After 16 years, numerous deployments and two hardship tours, I have sent probably about 60 care packages and have two going out tomorrow. If the post office hasn’t closed down…
Some of these care packages where Pinterest made with the perfect bow on top while others were crammed full as I had one of my kids sit on it so I could tape it closed. These packages have included just about everything that is allowed from banana peppers to patches he needed for his uniform. The items my husband ask for sometimes will make you laugh. My favorite is doing holiday boxes! Those are the ones where I send special items for my soldier to celebrate no matter where he is and give him the chance to spread a little cheer to the other soldiers. Sending these care packages make me feel good and give me a sense of comfort. I love knowing that he’ll get to open each one and be showered with how much I miss him.
The problem is I stress about these boxes and sometimes spend way too much money. I stress because I want the packages to be perfect as if it is some kind of measurement of how much I love him. When in fact, my soldier doesn’t care. All he cares about is that he received a package from home! He doesn’t care if you’ve decorated the inside of the box or packaged it neatly. Your soldier cares that you thought about him and made the effort to send him love from home. He cares about having pictures to look at and drawings the kids have made for him. This also helps the kids feel connected. In the beginning, this was hard for me to understand. I wanted to compare what other spouses where doing and making sure I sent fresh baked cookies at Christmas like everyone else, when in fact, my soldier doesn’t even eat cookies. I have learned to ask what he wants. Instead of sending what I think he likes.
If not, it turns into a free for all community box which I take pride in sending extra items for this reason during the holidays. Every soldier should receive love from home and knowing that my soldier shares his with others that don’t get packages is a blessing.
Now that I have 4 kids, the perfect packages don’t happen very often and I am lucky to get them out every month but that is okay. I have learned over the years, that he is happy with anything I send him. He is also a penny pincer so he is happy I’m not spending a ton of money on stuff that he doesn’t necessarily need. Now he does know that anything he needs or wants; I will send it!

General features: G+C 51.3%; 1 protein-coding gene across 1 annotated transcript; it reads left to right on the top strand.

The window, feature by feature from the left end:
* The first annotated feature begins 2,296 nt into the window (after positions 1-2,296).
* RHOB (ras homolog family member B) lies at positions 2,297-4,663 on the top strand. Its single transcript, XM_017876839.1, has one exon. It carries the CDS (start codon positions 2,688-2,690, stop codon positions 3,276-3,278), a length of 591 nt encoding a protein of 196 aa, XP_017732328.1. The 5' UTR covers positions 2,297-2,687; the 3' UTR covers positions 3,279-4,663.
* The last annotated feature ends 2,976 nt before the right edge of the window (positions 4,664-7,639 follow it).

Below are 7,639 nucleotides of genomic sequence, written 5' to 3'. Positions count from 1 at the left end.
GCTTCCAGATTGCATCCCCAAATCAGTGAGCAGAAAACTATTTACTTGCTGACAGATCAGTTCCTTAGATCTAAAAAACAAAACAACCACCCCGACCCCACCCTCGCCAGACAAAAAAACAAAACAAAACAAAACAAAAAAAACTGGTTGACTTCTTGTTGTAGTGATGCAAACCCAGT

A few tips from my experience.
Send your package in advance of holidays. It takes the package a good 2 weeks to arrive. Around certain holidays, mail may run a little slower.
Homemade items and crafts are the best. One year I sent my husband a deck of cards with 52 reasons why I love him. This project took a good month to make. They turned out perfect and he still as them in his office.
Make sure to only send chocolate according to the winter. It will melt. Fruit cups will bust and become a leaking mess that still gets delivered and will attract bugs.
If sending baked goods, especially brownies, wait for them to cool before vacuum sealing them.
They might look like smashed poop if not.
Flat rate boxes are great if the items are heavy. Sometimes it is cheaper to send the package in a regular box priority mail. Like apple chips, they take up a lot of space in a box but are not heavy.
The USPS will send you a package kit but it never has enough tape. And make sure you fill out the labels at home and complete the forms completely. It saves time and frustration.
Pack the boxes tightly. You don’t want things to be moving around. If you are in doubt put the items in Ziploc bags. Extra socks and underwear never hurt and are great for stuffing.
Pinterest is full of great ideas! Have fun with it if you have the time and money. There is also a website called Spouse-ly that sells pre-made stickers and box kits to help make the perfect theme box without being crafty.
Written by Kim Clagg (Board President)